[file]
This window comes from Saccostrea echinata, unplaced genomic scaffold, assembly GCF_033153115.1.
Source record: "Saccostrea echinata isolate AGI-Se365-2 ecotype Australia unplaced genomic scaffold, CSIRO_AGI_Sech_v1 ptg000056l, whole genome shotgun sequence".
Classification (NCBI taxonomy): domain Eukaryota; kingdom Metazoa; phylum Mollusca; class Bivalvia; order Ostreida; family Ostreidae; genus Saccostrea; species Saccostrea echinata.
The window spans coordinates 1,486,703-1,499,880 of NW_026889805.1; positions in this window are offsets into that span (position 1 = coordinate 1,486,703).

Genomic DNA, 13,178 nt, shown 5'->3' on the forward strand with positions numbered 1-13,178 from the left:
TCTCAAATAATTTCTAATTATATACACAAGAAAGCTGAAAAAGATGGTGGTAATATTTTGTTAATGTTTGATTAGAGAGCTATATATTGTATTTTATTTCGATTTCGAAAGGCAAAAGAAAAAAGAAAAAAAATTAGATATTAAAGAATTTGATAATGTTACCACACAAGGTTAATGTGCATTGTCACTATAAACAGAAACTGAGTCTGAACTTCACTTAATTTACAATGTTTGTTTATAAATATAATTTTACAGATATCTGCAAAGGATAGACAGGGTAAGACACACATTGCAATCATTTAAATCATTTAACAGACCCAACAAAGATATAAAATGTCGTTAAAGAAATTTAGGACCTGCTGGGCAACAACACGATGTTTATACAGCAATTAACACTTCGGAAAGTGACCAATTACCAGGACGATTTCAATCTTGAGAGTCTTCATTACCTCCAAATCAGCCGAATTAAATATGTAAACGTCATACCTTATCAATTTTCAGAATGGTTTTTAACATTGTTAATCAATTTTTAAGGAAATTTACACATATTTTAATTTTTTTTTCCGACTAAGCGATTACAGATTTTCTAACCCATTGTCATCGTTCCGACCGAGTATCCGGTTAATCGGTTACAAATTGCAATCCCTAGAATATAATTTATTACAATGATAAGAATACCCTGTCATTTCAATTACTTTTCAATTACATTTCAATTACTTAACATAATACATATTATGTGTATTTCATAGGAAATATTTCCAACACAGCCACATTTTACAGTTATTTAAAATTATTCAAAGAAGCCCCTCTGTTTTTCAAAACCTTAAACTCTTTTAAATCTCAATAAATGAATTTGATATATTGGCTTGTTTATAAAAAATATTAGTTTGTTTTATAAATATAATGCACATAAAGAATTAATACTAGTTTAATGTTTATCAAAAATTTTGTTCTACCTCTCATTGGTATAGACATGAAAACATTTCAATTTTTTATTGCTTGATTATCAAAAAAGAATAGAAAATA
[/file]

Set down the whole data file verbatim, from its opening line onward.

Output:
This window comes from Saccostrea echinata, unplaced genomic scaffold, assembly GCF_033153115.1.
Source record: "Saccostrea echinata isolate AGI-Se365-2 ecotype Australia unplaced genomic scaffold, CSIRO_AGI_Sech_v1 ptg000056l, whole genome shotgun sequence".
Classification (NCBI taxonomy): domain Eukaryota; kingdom Metazoa; phylum Mollusca; class Bivalvia; order Ostreida; family Ostreidae; genus Saccostrea; species Saccostrea echinata.
The window spans coordinates 1,486,703-1,499,880 of NW_026889805.1; positions in this window are offsets into that span (position 1 = coordinate 1,486,703).

Genomic DNA, 13,178 nt, shown 5'->3' on the forward strand with positions numbered 1-13,178 from the left:
TCTCAAATAATTTCTAATTATATACACAAGAAAGCTGAAAAAGATGGTGGTAATATTTTGTTAATGTTTGATTAGAGAGCTATATATTGTATTTTATTTCGATTTCGAAAGGCAAAAGAAAAAAGAAAAAAAATTAGATATTAAAGAATTTGATAATGTTACCACACAAGGTTAATGTGCATTGTCACTATAAACAGAAACTGAGTCTGAACTTCACTTAATTTACAATGTTTGTTTATAAATATAATTTTACAGATATCTGCAAAGGATAGACAGGGTAAGACACACATTGCAATCATTTAAATCATTTAACAGACCCAACAAAGATATAAAATGTCGTTAAAGAAATTTAGGACCTGCTGGGCAACAACACGATGTTTATACAGCAATTAACACTTCGGAAAGTGACCAATTACCAGGACGATTTCAATCTTGAGAGTCTTCATTACCTCCAAATCAGCCGAATTAAATATGTAAACGTCATACCTTATCAATTTTCAGAATGGTTTTTAACATTGTTAATCAATTTTTAAGGAAATTTACACATATTTTAATTTTTTTTTCCGACTAAGCGATTACAGATTTTCTAACCCATTGTCATCGTTCCGACCGAGTATCCGGTTAATCGGTTACAAATTGCAATCCCTAGAATATAATTTATTACAATGATAAGAATACCCTGTCATTTCAATTACTTTTCAATTACATTTCAATTACTTAACATAATACATATTATGTGTATTTCATAGGAAATATTTCCAACACAGCCACATTTTACAGTTATTTAAAATTATTCAAAGAAGCCCCTCTGTTTTTCAAAACCTTAAACTCTTTTAAATCTCAATAAATGAATTTGATATATTGGCTTGTTTATAAAAAATATTAGTTTGTTTTATAAATATAATGCACATAAAGAATTAATACTAGTTTAATGTTTATCAAAAATTTTGTTCTACCTCTCATTGGTATAGACATGAAAACATTTCAATTTTTTATTGCTTGATTATCAAAAAAGAATAGAAAATA